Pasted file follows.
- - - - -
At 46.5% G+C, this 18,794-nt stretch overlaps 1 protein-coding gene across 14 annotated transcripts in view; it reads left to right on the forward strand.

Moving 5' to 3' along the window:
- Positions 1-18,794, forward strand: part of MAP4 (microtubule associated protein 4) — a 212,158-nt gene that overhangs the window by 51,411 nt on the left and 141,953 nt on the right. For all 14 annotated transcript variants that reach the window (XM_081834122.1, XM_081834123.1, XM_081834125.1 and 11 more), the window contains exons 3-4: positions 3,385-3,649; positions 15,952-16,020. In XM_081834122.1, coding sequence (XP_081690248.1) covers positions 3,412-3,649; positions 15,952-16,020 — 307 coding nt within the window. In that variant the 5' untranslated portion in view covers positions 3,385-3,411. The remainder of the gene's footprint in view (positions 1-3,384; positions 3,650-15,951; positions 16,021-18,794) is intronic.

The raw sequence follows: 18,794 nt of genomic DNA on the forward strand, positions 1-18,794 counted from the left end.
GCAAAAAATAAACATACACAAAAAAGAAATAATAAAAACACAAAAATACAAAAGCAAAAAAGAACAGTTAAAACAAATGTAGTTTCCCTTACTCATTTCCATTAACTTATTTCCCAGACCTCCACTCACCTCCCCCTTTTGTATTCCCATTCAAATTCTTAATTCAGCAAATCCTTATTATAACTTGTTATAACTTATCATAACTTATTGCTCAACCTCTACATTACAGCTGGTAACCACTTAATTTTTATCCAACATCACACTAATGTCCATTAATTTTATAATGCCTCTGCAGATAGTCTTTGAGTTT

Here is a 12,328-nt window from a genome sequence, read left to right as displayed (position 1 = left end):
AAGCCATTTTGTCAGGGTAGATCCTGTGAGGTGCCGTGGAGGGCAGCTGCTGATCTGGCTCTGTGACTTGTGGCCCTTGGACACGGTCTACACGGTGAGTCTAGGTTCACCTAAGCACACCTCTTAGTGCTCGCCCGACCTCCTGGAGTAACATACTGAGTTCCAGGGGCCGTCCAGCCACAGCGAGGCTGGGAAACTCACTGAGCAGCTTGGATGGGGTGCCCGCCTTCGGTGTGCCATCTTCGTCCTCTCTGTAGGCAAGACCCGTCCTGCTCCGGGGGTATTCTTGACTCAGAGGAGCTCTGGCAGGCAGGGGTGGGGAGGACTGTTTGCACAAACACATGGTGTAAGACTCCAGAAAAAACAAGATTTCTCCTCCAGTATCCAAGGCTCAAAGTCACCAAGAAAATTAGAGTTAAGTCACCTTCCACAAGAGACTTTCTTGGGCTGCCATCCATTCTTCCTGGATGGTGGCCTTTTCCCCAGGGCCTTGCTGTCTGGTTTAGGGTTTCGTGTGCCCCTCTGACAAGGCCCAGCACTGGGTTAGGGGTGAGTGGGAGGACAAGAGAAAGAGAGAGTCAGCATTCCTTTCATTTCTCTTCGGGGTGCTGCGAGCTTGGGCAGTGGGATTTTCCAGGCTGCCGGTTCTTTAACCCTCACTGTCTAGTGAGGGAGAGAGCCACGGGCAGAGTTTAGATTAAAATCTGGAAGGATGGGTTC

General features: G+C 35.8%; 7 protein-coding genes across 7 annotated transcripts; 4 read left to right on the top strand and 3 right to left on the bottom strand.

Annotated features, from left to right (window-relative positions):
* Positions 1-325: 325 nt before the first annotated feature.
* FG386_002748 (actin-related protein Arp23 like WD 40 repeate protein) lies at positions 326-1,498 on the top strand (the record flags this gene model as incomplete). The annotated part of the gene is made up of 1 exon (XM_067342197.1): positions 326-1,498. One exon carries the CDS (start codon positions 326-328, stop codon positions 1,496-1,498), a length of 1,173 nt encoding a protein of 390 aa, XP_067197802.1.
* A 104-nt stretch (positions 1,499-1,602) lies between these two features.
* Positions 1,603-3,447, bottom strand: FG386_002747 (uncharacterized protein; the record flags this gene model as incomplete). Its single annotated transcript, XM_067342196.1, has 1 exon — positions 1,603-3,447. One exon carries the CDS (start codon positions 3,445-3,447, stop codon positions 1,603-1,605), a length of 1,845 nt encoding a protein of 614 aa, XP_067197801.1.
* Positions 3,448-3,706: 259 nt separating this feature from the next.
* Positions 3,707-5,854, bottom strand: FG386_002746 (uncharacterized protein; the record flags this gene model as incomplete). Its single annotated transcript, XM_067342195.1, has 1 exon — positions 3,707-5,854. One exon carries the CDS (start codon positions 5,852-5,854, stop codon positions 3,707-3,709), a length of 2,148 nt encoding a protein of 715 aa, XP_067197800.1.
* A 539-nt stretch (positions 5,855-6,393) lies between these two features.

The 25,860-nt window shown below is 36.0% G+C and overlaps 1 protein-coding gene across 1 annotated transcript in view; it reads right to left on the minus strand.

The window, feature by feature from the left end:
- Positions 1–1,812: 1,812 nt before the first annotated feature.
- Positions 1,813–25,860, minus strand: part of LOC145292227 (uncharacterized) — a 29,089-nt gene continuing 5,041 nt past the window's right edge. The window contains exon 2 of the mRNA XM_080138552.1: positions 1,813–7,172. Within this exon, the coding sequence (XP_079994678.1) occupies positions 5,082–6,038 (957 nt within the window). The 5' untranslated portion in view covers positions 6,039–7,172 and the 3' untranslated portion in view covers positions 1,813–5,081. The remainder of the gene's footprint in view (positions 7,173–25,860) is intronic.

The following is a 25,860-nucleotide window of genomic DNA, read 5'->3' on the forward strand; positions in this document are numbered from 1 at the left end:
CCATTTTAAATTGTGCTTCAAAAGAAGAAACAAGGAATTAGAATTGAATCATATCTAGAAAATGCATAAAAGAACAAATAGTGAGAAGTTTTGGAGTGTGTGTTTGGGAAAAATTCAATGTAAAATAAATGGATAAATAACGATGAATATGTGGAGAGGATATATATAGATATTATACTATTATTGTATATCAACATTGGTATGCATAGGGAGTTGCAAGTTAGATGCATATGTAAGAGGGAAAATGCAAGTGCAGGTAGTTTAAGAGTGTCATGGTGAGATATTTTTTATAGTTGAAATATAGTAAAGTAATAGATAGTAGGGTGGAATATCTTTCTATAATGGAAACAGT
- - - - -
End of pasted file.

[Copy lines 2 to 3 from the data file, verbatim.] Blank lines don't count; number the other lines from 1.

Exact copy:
Moving 5' to 3' along the window:
- Positions 1-18,794, forward strand: part of MAP4 (microtubule associated protein 4) — a 212,158-nt gene that overhangs the window by 51,411 nt on the left and 141,953 nt on the right. For all 14 annotated transcript variants that reach the window (XM_081834122.1, XM_081834123.1, XM_081834125.1 and 11 more), the window contains exons 3-4: positions 3,385-3,649; positions 15,952-16,020. In XM_081834122.1, coding sequence (XP_081690248.1) covers positions 3,412-3,649; positions 15,952-16,020 — 307 coding nt within the window. In that variant the 5' untranslated portion in view covers positions 3,385-3,411. The remainder of the gene's footprint in view (positions 1-3,384; positions 3,650-15,951; positions 16,021-18,794) is intronic.